Great Moments in Legal Theory

The opinion of the U.S.D.C. for the E.D. of Kentucky in Bevin v. Stewart dismissing a lawsuit brought by the Governor of Kentucky, Mattew Bevin, is short.  However, it requires a bit of background to understand how incredibly preposterous the Governor’s actions were.  Here’s the chronology:

  1. Kentucky had one of the most expansive and successful expanded state programs under the ACA.
  2. Bevin and the Republicans in the Kentucky legislature moved to roll back the expanded program.
  3. In order to effect the rollback, Kentucky had to obtain what is known as a Section 1115 waiver from the Department of Health and Human Services.
  4. Of course, under the Trump Administration, Bevin et al. obtained that waiver.
  5. Sixteen plaintiffs filed suit in the United States District Court for the District of Columbia challenging the waiver on various grounds.
  6. Kentucky intervened in the D.C. action.
  7. Ultimately, the “D.C. Court determined in the D.C. Action that [HHS] acted arbitrarily and capriciously in granting the Kentucky . . . waiver, and the [D.C.] Court remanded the matter to HHS.”
  8. Now, prior to the ruling by the D.C. Court, Bevin brought an action in the E.D. of Kentucky against the sixteen plaintiffs in the D.C. Action, challenging the claims they brought in the D.C. Action.

There is clearly something wrong with this picture.  In essence, in the E.D. of Kentucky case, Bevin was claiming that Kentucky would be damaged if the sixteen plaintiffs prevailed in the case that they brought in D.C. and the D.C. Court ruled in their favor. That theory was quickly disposed of by the Kentucky Court.  However, Bevin’s clever attempt at legal legerdemain would have, if successful, opened a realm of possibilities.  Consider the following:

An individual enters a bank.  He presents the bank teller with a note and a cloth sack, directing that all of the cash in the teller’s drawer be placed in the sack or else.  The fearful teller complies.  Seeing what is transpiring, a brave bank patron jumps on the individual involved in the transaction, wrestling him to the ground and recovering the cash.  The individual is arrested by the police for bank robbery.  Under Bevin’s theory, that result is wrong.

According to Bevin, the individual who presented the teller with the note made the teller an offer.  The bank teller, by his or her actions, accepted that offer and a contract was thereby created.  The individual involved was damaged due to tortious interference with his contract by the bank patron and the police officer.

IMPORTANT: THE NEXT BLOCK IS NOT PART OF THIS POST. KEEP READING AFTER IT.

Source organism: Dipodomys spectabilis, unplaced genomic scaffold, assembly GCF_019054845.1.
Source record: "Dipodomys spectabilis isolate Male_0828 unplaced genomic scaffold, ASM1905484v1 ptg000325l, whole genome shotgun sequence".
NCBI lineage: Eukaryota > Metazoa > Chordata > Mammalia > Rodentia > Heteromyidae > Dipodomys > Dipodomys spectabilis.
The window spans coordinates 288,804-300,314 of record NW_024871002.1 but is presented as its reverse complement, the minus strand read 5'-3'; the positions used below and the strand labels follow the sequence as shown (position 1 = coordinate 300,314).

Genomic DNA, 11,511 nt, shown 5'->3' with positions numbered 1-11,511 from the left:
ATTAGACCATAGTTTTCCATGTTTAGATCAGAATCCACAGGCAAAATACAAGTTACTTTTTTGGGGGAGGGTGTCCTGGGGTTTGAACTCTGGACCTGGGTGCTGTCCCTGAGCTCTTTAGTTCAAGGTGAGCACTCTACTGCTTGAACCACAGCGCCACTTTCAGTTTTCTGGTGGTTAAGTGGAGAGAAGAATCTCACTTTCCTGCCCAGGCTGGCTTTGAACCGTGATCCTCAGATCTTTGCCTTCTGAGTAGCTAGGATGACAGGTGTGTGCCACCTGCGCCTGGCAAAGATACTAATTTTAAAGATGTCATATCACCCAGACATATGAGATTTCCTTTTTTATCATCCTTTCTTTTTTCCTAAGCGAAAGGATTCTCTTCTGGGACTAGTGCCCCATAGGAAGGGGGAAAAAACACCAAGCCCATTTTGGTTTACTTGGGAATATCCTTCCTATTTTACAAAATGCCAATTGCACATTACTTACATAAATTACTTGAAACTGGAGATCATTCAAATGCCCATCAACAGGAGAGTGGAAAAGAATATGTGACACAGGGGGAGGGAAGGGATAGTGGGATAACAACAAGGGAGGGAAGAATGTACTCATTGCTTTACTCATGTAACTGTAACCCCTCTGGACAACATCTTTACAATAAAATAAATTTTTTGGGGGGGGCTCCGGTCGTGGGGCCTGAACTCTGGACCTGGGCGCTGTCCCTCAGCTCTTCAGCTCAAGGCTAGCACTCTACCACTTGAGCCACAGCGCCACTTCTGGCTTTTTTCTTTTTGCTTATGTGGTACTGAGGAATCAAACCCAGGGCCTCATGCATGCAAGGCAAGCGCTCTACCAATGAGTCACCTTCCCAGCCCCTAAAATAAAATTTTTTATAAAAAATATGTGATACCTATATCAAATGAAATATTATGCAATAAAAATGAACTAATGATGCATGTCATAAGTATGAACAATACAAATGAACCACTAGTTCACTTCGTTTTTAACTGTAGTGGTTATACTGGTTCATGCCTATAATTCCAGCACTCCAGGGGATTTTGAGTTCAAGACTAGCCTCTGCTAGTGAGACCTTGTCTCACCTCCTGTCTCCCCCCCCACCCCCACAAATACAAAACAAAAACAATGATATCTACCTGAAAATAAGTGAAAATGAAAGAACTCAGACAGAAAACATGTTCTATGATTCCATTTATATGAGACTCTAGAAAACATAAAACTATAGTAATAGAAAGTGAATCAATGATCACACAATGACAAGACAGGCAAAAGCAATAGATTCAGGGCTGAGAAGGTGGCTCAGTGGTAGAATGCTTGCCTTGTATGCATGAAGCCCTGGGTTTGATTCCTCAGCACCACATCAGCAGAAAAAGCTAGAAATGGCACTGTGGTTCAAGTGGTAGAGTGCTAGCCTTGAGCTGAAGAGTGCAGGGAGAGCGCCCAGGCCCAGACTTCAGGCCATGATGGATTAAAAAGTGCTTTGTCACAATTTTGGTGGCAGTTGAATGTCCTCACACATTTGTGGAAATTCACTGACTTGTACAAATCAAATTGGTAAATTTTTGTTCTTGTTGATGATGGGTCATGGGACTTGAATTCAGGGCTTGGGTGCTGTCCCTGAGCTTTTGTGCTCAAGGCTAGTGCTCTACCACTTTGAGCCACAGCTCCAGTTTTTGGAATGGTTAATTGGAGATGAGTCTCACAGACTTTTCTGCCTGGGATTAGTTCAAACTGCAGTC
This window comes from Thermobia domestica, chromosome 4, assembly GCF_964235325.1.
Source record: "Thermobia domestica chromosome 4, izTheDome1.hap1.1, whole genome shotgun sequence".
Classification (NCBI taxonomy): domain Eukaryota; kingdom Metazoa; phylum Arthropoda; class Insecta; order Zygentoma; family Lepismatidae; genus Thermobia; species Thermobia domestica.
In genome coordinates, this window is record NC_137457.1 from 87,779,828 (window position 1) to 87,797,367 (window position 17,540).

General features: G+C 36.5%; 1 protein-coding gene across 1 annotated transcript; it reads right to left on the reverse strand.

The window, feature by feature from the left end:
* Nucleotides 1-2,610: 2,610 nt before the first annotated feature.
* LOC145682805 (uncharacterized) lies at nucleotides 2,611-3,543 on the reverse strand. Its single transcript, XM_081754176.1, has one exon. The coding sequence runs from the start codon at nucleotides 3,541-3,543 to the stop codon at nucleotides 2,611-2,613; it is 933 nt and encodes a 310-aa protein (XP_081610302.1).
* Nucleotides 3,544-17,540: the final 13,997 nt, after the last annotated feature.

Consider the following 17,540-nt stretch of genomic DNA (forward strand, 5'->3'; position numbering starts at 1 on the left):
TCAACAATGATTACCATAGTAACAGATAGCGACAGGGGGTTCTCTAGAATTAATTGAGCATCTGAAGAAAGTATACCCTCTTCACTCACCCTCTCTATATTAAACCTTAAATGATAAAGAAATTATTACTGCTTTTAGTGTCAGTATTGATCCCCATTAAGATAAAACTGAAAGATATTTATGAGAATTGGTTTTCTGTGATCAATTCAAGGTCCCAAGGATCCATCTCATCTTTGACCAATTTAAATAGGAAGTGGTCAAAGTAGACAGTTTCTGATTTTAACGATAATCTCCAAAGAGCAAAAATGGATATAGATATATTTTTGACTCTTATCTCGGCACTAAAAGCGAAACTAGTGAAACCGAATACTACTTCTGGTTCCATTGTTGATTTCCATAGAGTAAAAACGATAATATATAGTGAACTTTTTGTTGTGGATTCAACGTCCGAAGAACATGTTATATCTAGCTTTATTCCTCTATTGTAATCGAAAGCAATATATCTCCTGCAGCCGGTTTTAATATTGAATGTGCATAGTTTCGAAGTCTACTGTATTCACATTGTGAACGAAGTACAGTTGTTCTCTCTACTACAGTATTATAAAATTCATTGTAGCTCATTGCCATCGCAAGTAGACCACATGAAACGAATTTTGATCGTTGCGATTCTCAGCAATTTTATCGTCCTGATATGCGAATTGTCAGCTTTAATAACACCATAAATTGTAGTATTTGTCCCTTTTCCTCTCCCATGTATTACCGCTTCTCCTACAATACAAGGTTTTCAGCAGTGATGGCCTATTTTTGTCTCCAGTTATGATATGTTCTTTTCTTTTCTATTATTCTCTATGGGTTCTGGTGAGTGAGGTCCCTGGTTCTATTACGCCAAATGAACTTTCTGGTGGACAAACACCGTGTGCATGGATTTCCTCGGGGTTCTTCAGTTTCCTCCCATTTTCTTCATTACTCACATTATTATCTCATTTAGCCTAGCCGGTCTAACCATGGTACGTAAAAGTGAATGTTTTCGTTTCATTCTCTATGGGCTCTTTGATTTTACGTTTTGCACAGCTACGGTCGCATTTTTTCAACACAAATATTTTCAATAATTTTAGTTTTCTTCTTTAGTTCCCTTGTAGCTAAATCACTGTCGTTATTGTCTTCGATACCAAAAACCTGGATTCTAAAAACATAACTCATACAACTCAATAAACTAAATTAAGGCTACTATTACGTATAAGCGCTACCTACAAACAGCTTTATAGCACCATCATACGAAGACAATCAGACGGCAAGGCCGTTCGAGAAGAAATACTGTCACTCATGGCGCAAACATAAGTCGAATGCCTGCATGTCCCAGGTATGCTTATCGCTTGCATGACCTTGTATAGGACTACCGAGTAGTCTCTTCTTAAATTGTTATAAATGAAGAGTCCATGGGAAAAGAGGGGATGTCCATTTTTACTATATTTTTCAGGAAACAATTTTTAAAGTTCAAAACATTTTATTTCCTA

7 thoughts on “Great Moments in Legal Theory”

  1. I don't know all the ins and outs, but I suspect you left out one crucial point, i.e., that Kentuckians voted for representatives whom they knew to oppose the Medicare expansion for their state. This is called democracy.

    1. Can you elaborate on that? It's not immediately obvious how the results of various Kentucky state legislature elections bear on the question of whether HHS acted properly in granting the KY waiver.

        1. So…what, in your view, IS the relevance of the Kentucky elections that you cite?

          Note that the government of the state of Kentucky wasn't a named defendant in the suit brought by Stewart et al. against the federal government.

          Are you perhaps advancing the novel legal doctrine that citizens owe a duty of obedience to their state governments and therefore it's insubordinate for them to bring claims in federal court, in essence "going over the heads" of their proper superiors in the state government?

  2. The article starts off in the second sentence with "However,it requires a bit of background to understand how incredibly preposterous the Governor’s actions were." I would say he was just using the tools available to him to challenge the claims being used to thwart the policy he was elected on. He played by the rules and lost. No big deal, from a governance standpoint, saying nothing about whether his policies are any good. What is preposterous is Mr. Levine's attempt at an argument by analogy.

    1. Look: Alpha files a lawsuit against Beta. Alpha prevails with respect to his lawsuit against Beta. Beta then sues Alpha claiming that he has been damaged. In Beta's lawsuit, the alleged damages are the amounts he is required to pay to Alpha via the judgment brought by Alpha in the initial lawsuit. In other words, Beta's damages are the amounts the court in Alpha's lawsuit required Beta to pay to Alpha.

      That's preposterous.

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